The United States economy got off to an even weaker start this year than first thought, the government reported Friday, as economic activity contracted because of a more dismal trade performance and continued caution by businesses and consumers alike.
The 0.7 percent annual rate of decline in economic output in the first quarter of 2015 was a reversal of the initial 0.2 percent advance for the period reported last month by the Commerce Department.
The lackluster report for January, February and March underscores the American economy's continuing inability to generate much momentum.
The pullback was the third time that economic activity had posted a quarterly contraction since the current recovery began in mid-2009, with declines in output in the first quarters of 2011 and 2014.
Steven Spielberg's Amblin Television is adapting Aldous Huxley's novel Brave New World as a scripted series for the NBCUniversal-owned cable network, Hollywood Reporter has learned. Brave New World -- ranked fifth among the 100 best English-language novels of the 20th Century by Modern Library -- is set in a world without poverty, war or disease. Humans are given mind-altering drugs, free sex and rampant consumerism are the order of the day, and people no longer reproduce but are genetically engineered in "hatcheries." Those who won't conform are forced onto "reservations," until one of the "savages" challenges the system, threatening the entire social order.
So many disputes in our liberal democratic society hinge on the tension between inequality and fairness: between groups, between sexes, between individuals, and increasingly between families.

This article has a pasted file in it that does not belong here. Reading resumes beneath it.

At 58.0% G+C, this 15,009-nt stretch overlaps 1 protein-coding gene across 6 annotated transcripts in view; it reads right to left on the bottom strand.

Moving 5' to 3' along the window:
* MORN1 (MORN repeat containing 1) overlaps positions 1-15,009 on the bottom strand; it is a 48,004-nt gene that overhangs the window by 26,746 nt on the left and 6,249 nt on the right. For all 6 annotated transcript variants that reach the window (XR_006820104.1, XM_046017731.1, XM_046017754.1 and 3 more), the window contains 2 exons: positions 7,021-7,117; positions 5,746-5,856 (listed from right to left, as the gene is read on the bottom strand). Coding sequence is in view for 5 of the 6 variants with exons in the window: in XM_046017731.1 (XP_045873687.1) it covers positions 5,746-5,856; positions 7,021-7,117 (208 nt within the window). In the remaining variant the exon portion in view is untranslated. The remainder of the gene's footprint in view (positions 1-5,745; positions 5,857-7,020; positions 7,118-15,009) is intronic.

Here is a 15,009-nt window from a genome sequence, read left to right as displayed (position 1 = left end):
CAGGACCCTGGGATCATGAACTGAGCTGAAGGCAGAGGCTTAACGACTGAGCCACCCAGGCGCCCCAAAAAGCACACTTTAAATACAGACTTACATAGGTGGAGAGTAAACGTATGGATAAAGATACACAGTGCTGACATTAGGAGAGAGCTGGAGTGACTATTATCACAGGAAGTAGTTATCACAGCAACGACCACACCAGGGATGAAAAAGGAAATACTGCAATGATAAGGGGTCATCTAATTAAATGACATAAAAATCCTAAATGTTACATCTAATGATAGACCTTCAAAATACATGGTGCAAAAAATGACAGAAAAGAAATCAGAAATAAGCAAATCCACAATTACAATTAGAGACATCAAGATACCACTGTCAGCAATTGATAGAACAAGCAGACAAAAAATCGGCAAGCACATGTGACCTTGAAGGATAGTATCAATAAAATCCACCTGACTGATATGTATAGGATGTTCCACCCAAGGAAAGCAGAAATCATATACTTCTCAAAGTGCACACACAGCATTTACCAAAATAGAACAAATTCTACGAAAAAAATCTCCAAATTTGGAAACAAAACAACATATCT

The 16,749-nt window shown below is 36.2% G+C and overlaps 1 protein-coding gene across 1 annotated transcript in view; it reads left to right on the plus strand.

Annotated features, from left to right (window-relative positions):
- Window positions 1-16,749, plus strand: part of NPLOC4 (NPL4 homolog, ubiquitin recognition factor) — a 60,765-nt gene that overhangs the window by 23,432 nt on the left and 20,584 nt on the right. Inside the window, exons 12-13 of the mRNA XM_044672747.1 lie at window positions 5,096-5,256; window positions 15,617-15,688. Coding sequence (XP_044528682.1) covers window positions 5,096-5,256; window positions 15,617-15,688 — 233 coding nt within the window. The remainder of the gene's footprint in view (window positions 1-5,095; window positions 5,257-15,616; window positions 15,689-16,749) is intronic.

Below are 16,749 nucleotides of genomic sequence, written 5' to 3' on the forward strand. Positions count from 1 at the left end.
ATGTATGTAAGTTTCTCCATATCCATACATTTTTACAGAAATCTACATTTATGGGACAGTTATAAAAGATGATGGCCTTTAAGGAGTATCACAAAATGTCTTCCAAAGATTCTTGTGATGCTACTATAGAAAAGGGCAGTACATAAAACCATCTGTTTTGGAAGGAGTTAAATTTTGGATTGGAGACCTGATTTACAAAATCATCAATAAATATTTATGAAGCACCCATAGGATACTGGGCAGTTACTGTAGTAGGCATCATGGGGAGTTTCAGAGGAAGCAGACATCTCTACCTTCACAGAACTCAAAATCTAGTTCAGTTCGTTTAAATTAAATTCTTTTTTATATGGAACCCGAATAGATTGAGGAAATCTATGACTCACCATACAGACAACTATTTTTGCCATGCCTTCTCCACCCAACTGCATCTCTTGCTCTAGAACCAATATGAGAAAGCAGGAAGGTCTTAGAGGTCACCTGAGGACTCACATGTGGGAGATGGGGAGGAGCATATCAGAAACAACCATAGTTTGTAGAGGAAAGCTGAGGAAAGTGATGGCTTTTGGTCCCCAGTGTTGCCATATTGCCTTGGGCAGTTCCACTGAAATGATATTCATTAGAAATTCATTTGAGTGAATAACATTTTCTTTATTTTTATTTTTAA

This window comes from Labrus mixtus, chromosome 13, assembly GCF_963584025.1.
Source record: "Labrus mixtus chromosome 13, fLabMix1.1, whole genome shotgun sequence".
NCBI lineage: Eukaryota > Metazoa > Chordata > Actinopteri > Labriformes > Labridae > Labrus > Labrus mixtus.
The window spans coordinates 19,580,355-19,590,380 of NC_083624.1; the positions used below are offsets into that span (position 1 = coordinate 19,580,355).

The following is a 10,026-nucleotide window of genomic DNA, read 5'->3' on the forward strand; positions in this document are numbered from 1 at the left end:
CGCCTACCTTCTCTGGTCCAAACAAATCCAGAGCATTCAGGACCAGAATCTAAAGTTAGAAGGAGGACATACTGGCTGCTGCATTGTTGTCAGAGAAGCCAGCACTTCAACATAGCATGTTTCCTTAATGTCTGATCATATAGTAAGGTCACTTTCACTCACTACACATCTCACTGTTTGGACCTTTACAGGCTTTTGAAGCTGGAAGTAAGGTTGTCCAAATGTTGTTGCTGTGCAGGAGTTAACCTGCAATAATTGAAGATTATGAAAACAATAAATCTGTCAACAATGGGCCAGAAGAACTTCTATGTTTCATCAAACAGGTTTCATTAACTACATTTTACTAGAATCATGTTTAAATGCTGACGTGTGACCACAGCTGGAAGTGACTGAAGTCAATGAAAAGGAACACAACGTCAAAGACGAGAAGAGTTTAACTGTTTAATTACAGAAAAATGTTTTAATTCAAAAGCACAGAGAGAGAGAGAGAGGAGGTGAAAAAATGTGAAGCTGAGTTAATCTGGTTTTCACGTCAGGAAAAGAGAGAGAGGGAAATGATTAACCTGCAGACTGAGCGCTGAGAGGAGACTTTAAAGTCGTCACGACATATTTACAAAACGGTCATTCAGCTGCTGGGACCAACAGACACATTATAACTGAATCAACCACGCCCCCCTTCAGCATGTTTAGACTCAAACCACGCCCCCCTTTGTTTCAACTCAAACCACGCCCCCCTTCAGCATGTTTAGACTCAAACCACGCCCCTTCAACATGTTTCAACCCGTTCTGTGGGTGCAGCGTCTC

The power of the family to tilt equality hasn't gone unnoticed, and academics and public commentators have been blowing the whistle for some time. Now, philosophers Adam Swift and Harry Brighouse have felt compelled to conduct a cool reassessment.
So, what to do?
According to Swift, from a purely instrumental position the answer is straightforward.
One way philosophers might think about solving the social justice problem would be by simply abolishing the family. If the family is this source of unfairness in society then it looks plausible to think that if we abolished the family there would be a more level playing field.' read more
Federal Communications Commission (FCC) member Ajit Pai said over the weekend that he foresees a future in which federal regulators will seek to regulate websites based on political content, using the power of the FCC or Federal Elections Commission (FEC).
[FCC member Ajit Pai] said, "I could easily see this migrating over to the direction of content
What you're seeing now is an impulse not just to regulate the roads over which traffic goes, but the traffic itself."
Continuing, he said, "It is conceivable to me to see the government saying, We think the Drudge Report is having a disproportionate effect on our political discourse. He doesn't have to file anything with the FEC. The FCC doesn't have the ability to regulate anything he says, and we want to start tamping down on websites like that.'"
The American Civil Liberties Union tweeted Friday that "Black Spring has begun" and called on the protesters to know their rights. The Freddie Gray case is the latest in a string of high-profile killings of black men by police that include Michael Brown in Ferguson, Missouri, and Eric Garner in New York City, neither of which resulted in charges against the lawmen. Unlike Brown and Garner, Gray's death happened in a majority black city where black elected officials hold the reins of political power and oversee the justice system. The police department is 48 percent black. Even the officers charged are racially split -- three white, three black. read more